For the second time in 3 years, the Cavaliers will have the No. 1 pick in the NBA draft.
“It’s huge for us,” Cavaliers owner Dan Gilbert said after Cleveland won the draft lottery. “This is our 3rd year running in the lottery. Hopefully, it’s our last for a long, long time.”
The Cavaliers chose LeBron James No. 1 overall in 2003 and took Kyrie Irving No. 1 overall in 2011.
The 2013 draft is scheduled for June 27 at Barclays Center in Brooklyn, N.Y.
The Orlando Magic, who had the best opportunity to receive the No. 1 pick at 25 percent in the lottery draw, will choose second. The Washington Wizards got the No. 3 pick despite having just a 3.5 percent shot at the No. 1 overall pick.
Cleveland, still reeling from James’ call to head to Miami, now has had some good luck. The Cavaliers had a 15.6 percent chance of getting the top pick.
“Two out of 3 years — we’ll take it,” Gilbert related. “For us, it’s about the city of Cleveland, giving them more hope as we build the franchise and attempt to get to the level we all want it to go to.”
The lottery included the NBA’s 14 non-playoff teams with possibilities for the number one picks weighted based on regular-season records. Orlando posted a 20-62 record and was guaranteed a top-4 pick.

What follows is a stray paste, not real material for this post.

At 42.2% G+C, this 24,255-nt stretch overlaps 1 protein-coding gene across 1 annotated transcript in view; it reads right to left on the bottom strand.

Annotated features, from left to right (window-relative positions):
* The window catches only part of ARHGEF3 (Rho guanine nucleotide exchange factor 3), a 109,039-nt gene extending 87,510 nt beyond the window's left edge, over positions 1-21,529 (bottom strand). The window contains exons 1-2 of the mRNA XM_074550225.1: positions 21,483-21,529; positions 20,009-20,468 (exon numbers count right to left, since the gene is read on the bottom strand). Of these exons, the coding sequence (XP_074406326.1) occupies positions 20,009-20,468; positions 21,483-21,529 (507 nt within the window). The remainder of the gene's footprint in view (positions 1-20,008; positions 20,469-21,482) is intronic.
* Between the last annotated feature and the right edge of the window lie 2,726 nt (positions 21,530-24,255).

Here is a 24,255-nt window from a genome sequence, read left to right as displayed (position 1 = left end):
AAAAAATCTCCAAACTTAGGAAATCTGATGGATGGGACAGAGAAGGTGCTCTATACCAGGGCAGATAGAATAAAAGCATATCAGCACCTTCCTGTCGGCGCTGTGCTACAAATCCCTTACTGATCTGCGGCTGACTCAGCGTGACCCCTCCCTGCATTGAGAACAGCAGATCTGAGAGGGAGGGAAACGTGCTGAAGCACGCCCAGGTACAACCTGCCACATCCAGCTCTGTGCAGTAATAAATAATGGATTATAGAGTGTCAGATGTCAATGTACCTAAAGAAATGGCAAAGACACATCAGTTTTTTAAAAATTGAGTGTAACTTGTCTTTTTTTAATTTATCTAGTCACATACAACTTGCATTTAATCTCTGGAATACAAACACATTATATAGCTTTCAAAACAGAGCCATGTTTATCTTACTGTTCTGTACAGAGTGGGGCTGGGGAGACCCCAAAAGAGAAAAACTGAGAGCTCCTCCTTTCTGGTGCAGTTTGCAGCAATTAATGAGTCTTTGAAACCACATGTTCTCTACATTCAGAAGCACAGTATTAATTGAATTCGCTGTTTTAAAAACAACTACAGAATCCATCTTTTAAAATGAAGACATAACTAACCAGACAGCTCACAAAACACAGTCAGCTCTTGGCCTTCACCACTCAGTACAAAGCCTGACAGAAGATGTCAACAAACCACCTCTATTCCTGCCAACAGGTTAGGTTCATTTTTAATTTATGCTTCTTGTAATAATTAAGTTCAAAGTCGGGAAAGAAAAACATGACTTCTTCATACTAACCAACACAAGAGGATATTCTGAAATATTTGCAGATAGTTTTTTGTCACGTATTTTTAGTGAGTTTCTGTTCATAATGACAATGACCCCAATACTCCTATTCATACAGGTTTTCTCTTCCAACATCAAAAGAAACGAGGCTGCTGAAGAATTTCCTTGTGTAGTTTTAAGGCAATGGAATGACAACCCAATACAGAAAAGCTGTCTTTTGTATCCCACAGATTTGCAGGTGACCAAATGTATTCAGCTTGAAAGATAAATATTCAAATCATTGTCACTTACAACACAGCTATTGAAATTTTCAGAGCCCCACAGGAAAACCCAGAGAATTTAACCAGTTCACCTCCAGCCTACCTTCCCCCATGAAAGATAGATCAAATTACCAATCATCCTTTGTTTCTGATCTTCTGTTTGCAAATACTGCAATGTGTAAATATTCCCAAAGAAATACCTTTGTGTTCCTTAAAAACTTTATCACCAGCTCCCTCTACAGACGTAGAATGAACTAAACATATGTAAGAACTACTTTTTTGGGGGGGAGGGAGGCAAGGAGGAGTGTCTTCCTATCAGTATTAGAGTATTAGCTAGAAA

The top overall prospect is arguably Nerlens Noel, the Kentucky freshman recovering from a torn anterior cruciate ligament with a projected return date around Christmas. Noel injured his left knee Feb. 21, and his defined NBA talent — defense — isn’t going to make a queue of trade suitors. NFL spreads
However, he’s just 19 years old, and at 6-foot-10, he brings obvious potential because of his athleticism and length. Best-case scenario: Noel is an instant protector of the rim with his penchant for blocked shots and rebounds and eventually develops a modest offensive game.
“I feel I should be the top pick because I’m a great teammate, I really care about where I’m going to play and I am going to give all my heart and 100 percent effort to get my team back to the promised land, which is where everyone would like to be,” he said before the lottery.
A shooting guard hasn’t been selected first since the 1975 NBA Draft, but David Thompson could be joined by Kansas freshman Ben McLemore, whom some NBA executives describe as a “safe” choice. But McLemore, 6-5, 200 pounds, with enough range to adjust quickly to the NBA game, didn’t stand out in a good way at last week’s draft combine in Chicago.
“Just coming from nowhere, coming from nothing, just being able to have the chance get a No. 1 spot is just a blessing,” McLemore said. “I’m going to work for it the same way as (Noel). He’s going to work for it, and I’m going to work for it. It absolutely is neck-and-neck.”
Other potential top picks include Michigan sophomore point guard Trey Burke and UCLA freshman small forward Shabazz Muhammad.